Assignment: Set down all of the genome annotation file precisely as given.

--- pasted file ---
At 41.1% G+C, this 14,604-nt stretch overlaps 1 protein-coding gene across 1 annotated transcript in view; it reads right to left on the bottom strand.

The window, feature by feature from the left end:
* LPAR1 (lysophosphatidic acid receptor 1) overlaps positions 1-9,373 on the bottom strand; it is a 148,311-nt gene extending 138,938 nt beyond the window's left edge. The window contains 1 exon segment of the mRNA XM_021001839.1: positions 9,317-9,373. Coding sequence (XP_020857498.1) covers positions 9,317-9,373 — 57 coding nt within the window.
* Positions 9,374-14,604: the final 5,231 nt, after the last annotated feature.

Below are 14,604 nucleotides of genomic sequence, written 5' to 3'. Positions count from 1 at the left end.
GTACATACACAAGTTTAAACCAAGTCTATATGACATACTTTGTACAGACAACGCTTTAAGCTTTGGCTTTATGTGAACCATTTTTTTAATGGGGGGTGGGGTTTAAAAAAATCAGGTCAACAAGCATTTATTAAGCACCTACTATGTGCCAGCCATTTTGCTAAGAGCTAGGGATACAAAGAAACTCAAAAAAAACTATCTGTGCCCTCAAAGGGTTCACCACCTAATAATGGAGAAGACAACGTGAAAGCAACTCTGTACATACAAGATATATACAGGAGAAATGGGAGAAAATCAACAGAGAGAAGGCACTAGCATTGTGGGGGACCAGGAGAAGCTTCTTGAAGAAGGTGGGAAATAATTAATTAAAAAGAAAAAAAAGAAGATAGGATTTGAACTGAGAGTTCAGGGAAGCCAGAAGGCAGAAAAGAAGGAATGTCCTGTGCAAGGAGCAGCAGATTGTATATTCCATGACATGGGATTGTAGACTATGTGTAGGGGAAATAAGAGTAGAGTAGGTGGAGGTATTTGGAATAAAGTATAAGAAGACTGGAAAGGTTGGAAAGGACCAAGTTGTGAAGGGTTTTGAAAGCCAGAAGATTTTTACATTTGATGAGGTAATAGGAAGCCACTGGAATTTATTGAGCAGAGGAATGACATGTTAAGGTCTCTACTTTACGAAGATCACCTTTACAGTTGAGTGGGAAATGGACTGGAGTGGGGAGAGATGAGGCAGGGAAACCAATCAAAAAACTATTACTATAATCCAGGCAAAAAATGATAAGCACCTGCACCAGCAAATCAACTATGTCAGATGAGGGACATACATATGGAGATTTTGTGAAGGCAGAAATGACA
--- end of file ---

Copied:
At 41.1% G+C, this 14,604-nt stretch overlaps 1 protein-coding gene across 1 annotated transcript in view; it reads right to left on the bottom strand.

The window, feature by feature from the left end:
* LPAR1 (lysophosphatidic acid receptor 1) overlaps positions 1-9,373 on the bottom strand; it is a 148,311-nt gene extending 138,938 nt beyond the window's left edge. The window contains 1 exon segment of the mRNA XM_021001839.1: positions 9,317-9,373. Coding sequence (XP_020857498.1) covers positions 9,317-9,373 — 57 coding nt within the window.
* Positions 9,374-14,604: the final 5,231 nt, after the last annotated feature.

Below are 14,604 nucleotides of genomic sequence, written 5' to 3'. Positions count from 1 at the left end.
GTACATACACAAGTTTAAACCAAGTCTATATGACATACTTTGTACAGACAACGCTTTAAGCTTTGGCTTTATGTGAACCATTTTTTTAATGGGGGGTGGGGTTTAAAAAAATCAGGTCAACAAGCATTTATTAAGCACCTACTATGTGCCAGCCATTTTGCTAAGAGCTAGGGATACAAAGAAACTCAAAAAAAACTATCTGTGCCCTCAAAGGGTTCACCACCTAATAATGGAGAAGACAACGTGAAAGCAACTCTGTACATACAAGATATATACAGGAGAAATGGGAGAAAATCAACAGAGAGAAGGCACTAGCATTGTGGGGGACCAGGAGAAGCTTCTTGAAGAAGGTGGGAAATAATTAATTAAAAAGAAAAAAAAGAAGATAGGATTTGAACTGAGAGTTCAGGGAAGCCAGAAGGCAGAAAAGAAGGAATGTCCTGTGCAAGGAGCAGCAGATTGTATATTCCATGACATGGGATTGTAGACTATGTGTAGGGGAAATAAGAGTAGAGTAGGTGGAGGTATTTGGAATAAAGTATAAGAAGACTGGAAAGGTTGGAAAGGACCAAGTTGTGAAGGGTTTTGAAAGCCAGAAGATTTTTACATTTGATGAGGTAATAGGAAGCCACTGGAATTTATTGAGCAGAGGAATGACATGTTAAGGTCTCTACTTTACGAAGATCACCTTTACAGTTGAGTGGGAAATGGACTGGAGTGGGGAGAGATGAGGCAGGGAAACCAATCAAAAAACTATTACTATAATCCAGGCAAAAAATGATAAGCACCTGCACCAGCAAATCAACTATGTCAGATGAGGGACATACATATGGAGATTTTGTGAAGGCAGAAATGACA